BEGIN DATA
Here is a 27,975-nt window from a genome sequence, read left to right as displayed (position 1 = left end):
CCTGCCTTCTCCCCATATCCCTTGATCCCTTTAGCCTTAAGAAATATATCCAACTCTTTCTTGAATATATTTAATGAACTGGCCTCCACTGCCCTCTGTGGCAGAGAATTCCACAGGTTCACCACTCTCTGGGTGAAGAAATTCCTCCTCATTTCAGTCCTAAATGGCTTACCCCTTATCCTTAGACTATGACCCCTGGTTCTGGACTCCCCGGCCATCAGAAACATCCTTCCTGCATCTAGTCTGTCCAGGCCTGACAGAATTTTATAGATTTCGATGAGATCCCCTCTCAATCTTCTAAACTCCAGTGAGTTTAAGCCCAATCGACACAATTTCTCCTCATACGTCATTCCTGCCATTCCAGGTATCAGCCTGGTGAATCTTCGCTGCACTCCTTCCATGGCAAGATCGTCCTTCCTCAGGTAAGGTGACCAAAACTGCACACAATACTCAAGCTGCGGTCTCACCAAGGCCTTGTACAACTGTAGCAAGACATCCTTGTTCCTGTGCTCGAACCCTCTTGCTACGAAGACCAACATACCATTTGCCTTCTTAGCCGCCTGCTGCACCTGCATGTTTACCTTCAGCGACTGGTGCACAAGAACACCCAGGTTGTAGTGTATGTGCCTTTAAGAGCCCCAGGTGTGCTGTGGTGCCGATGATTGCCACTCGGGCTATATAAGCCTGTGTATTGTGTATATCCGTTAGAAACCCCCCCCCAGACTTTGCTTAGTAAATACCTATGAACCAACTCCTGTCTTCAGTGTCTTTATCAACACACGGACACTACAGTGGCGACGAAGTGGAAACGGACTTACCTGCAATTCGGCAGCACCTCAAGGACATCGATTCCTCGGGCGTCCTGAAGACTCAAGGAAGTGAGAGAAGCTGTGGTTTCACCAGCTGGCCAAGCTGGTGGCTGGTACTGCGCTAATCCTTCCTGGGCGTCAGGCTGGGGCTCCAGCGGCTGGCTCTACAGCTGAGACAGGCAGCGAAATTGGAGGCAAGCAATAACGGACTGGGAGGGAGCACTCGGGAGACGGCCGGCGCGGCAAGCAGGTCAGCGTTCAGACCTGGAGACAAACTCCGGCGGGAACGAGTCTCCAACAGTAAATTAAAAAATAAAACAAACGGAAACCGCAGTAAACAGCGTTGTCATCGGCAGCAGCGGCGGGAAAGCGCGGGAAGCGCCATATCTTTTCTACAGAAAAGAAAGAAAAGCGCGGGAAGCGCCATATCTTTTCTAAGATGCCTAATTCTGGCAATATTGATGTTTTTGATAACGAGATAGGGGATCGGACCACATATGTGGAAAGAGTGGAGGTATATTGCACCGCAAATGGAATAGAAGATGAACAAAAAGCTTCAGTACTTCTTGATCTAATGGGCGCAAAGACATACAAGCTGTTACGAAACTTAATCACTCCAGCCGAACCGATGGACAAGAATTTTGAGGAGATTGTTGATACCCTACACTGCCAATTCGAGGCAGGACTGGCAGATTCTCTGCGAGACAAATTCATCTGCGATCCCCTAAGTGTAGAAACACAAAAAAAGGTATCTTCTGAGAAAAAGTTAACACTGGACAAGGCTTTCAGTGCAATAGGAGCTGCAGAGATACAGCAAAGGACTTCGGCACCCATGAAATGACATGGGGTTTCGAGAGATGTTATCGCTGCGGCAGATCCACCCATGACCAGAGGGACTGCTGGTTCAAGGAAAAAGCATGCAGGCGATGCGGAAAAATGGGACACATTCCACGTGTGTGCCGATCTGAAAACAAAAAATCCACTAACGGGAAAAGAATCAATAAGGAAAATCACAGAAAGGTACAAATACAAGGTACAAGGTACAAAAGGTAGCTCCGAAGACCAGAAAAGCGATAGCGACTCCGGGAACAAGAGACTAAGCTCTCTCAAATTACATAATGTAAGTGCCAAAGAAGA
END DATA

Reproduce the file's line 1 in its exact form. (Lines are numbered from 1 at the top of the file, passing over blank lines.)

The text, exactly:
Here is a 27,975-nt window from a genome sequence, read left to right as displayed (position 1 = left end):